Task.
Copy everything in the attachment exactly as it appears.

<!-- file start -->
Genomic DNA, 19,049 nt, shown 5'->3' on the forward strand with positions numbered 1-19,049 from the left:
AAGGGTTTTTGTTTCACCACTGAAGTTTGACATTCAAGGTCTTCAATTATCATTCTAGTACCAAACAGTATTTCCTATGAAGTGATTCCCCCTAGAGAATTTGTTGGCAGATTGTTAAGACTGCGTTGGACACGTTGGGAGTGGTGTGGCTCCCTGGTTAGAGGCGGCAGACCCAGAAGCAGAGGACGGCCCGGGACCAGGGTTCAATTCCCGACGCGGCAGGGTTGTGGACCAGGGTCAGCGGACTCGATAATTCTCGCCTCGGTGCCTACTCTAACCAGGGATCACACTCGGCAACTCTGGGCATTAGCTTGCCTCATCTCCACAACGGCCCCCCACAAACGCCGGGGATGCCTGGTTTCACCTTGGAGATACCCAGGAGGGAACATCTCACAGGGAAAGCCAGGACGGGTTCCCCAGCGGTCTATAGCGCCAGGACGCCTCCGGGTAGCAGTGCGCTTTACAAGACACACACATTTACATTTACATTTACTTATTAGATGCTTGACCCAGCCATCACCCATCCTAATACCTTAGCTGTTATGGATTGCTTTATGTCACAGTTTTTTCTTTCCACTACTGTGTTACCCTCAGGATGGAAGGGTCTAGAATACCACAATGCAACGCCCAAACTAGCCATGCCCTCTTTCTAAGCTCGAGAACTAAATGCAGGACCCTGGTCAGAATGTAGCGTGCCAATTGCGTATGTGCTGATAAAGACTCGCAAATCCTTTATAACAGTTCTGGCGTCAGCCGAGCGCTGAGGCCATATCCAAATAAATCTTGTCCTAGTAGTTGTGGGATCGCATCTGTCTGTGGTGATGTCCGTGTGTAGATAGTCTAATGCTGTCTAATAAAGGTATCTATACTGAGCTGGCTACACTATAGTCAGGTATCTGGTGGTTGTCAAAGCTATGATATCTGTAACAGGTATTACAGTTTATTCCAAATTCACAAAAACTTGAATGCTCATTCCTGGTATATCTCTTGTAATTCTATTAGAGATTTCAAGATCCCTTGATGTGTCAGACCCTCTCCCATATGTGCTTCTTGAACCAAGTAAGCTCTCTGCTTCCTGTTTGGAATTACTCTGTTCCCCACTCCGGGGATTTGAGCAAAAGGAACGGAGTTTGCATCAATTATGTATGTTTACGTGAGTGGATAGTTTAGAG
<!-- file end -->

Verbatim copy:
Genomic DNA, 19,049 nt, shown 5'->3' on the forward strand with positions numbered 1-19,049 from the left:
AAGGGTTTTTGTTTCACCACTGAAGTTTGACATTCAAGGTCTTCAATTATCATTCTAGTACCAAACAGTATTTCCTATGAAGTGATTCCCCCTAGAGAATTTGTTGGCAGATTGTTAAGACTGCGTTGGACACGTTGGGAGTGGTGTGGCTCCCTGGTTAGAGGCGGCAGACCCAGAAGCAGAGGACGGCCCGGGACCAGGGTTCAATTCCCGACGCGGCAGGGTTGTGGACCAGGGTCAGCGGACTCGATAATTCTCGCCTCGGTGCCTACTCTAACCAGGGATCACACTCGGCAACTCTGGGCATTAGCTTGCCTCATCTCCACAACGGCCCCCCACAAACGCCGGGGATGCCTGGTTTCACCTTGGAGATACCCAGGAGGGAACATCTCACAGGGAAAGCCAGGACGGGTTCCCCAGCGGTCTATAGCGCCAGGACGCCTCCGGGTAGCAGTGCGCTTTACAAGACACACACATTTACATTTACATTTACTTATTAGATGCTTGACCCAGCCATCACCCATCCTAATACCTTAGCTGTTATGGATTGCTTTATGTCACAGTTTTTTCTTTCCACTACTGTGTTACCCTCAGGATGGAAGGGTCTAGAATACCACAATGCAACGCCCAAACTAGCCATGCCCTCTTTCTAAGCTCGAGAACTAAATGCAGGACCCTGGTCAGAATGTAGCGTGCCAATTGCGTATGTGCTGATAAAGACTCGCAAATCCTTTATAACAGTTCTGGCGTCAGCCGAGCGCTGAGGCCATATCCAAATAAATCTTGTCCTAGTAGTTGTGGGATCGCATCTGTCTGTGGTGATGTCCGTGTGTAGATAGTCTAATGCTGTCTAATAAAGGTATCTATACTGAGCTGGCTACACTATAGTCAGGTATCTGGTGGTTGTCAAAGCTATGATATCTGTAACAGGTATTACAGTTTATTCCAAATTCACAAAAACTTGAATGCTCATTCCTGGTATATCTCTTGTAATTCTATTAGAGATTTCAAGATCCCTTGATGTGTCAGACCCTCTCCCATATGTGCTTCTTGAACCAAGTAAGCTCTCTGCTTCCTGTTTGGAATTACTCTGTTCCCCACTCCGGGGATTTGAGCAAAAGGAACGGAGTTTGCATCAATTATGTATGTTTACGTGAGTGGATAGTTTAGAG